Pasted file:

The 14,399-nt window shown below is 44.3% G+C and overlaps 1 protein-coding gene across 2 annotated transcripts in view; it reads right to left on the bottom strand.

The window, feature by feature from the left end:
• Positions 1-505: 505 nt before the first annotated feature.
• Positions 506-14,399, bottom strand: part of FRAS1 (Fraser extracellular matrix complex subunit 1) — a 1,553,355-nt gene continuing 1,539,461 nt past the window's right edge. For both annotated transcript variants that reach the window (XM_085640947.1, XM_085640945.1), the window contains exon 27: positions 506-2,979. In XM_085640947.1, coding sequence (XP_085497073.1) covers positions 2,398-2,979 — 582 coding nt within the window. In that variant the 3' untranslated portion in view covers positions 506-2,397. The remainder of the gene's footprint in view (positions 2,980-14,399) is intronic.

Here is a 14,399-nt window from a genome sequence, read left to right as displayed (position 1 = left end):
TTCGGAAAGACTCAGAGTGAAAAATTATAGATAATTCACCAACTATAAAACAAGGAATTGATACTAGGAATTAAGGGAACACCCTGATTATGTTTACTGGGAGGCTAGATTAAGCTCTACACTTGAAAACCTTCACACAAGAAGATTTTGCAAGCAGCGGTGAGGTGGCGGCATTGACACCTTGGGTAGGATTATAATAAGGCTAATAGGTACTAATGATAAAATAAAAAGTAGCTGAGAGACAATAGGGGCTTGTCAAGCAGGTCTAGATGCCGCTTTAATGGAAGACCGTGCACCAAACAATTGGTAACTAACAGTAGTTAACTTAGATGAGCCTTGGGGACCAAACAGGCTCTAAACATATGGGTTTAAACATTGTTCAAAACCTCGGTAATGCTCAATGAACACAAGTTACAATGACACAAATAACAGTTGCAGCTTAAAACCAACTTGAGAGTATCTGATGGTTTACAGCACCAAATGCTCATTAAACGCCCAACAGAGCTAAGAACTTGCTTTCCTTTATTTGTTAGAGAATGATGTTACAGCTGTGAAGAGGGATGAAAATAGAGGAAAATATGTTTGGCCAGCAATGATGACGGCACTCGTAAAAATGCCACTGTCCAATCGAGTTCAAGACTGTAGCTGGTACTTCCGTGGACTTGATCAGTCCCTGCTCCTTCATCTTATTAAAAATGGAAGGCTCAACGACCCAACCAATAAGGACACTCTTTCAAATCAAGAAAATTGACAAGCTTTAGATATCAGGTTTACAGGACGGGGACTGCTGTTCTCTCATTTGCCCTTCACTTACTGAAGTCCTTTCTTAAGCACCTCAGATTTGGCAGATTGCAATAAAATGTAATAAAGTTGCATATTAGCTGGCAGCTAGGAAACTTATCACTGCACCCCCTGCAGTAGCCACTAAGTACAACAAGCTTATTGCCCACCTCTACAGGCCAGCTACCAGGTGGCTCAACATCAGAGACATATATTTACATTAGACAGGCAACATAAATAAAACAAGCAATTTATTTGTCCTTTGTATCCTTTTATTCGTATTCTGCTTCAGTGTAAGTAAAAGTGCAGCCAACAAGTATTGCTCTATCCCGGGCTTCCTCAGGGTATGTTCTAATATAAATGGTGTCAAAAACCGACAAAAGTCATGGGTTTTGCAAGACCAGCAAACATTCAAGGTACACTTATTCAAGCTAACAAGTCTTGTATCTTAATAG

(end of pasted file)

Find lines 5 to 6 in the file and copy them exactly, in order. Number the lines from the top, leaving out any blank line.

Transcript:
Here is a 14,399-nt window from a genome sequence, read left to right as displayed (position 1 = left end):
TTCGGAAAGACTCAGAGTGAAAAATTATAGATAATTCACCAACTATAAAACAAGGAATTGATACTAGGAATTAAGGGAACACCCTGATTATGTTTACTGGGAGGCTAGATTAAGCTCTACACTTGAAAACCTTCACACAAGAAGATTTTGCAAGCAGCGGTGAGGTGGCGGCATTGACACCTTGGGTAGGATTATAATAAGGCTAATAGGTACTAATGATAAAATAAAAAGTAGCTGAGAGACAATAGGGGCTTGTCAAGCAGGTCTAGATGCCGCTTTAATGGAAGACCGTGCACCAAACAATTGGTAACTAACAGTAGTTAACTTAGATGAGCCTTGGGGACCAAACAGGCTCTAAACATATGGGTTTAAACATTGTTCAAAACCTCGGTAATGCTCAATGAACACAAGTTACAATGACACAAATAACAGTTGCAGCTTAAAACCAACTTGAGAGTATCTGATGGTTTACAGCACCAAATGCTCATTAAACGCCCAACAGAGCTAAGAACTTGCTTTCCTTTATTTGTTAGAGAATGATGTTACAGCTGTGAAGAGGGATGAAAATAGAGGAAAATATGTTTGGCCAGCAATGATGACGGCACTCGTAAAAATGCCACTGTCCAATCGAGTTCAAGACTGTAGCTGGTACTTCCGTGGACTTGATCAGTCCCTGCTCCTTCATCTTATTAAAAATGGAAGGCTCAACGACCCAACCAATAAGGACACTCTTTCAAATCAAGAAAATTGACAAGCTTTAGATATCAGGTTTACAGGACGGGGACTGCTGTTCTCTCATTTGCCCTTCACTTACTGAAGTCCTTTCTTAAGCACCTCAGATTTGGCAGATTGCAATAAAATGTAATAAAGTTGCATATTAGCTGGCAGCTAGGAAACTTATCACTGCACCCCCTGCAGTAGCCACTAAGTACAACAAGCTTATTGCCCACCTCTACAGGCCAGCTACCAGGTGGCTCAACATCAGAGACATATATTTACATTAGACAGGCAACATAAATAAAACAAGCAATTTATTTGTCCTTTGTATCCTTTTATTCGTATTCTGCTTCAGTGTAAGTAAAAGTGCAGCCAACAAGTATTGCTCTATCCCGGGCTTCCTCAGGGTATGTTCTAATATAAATGGTGTCAAAAACCGACAAAAGTCATGGGTTTTGCAAGACCAGCAAACATTCAAGGTACACTTATTCAAGCTAACAAGTCTTGTATCTTAATAG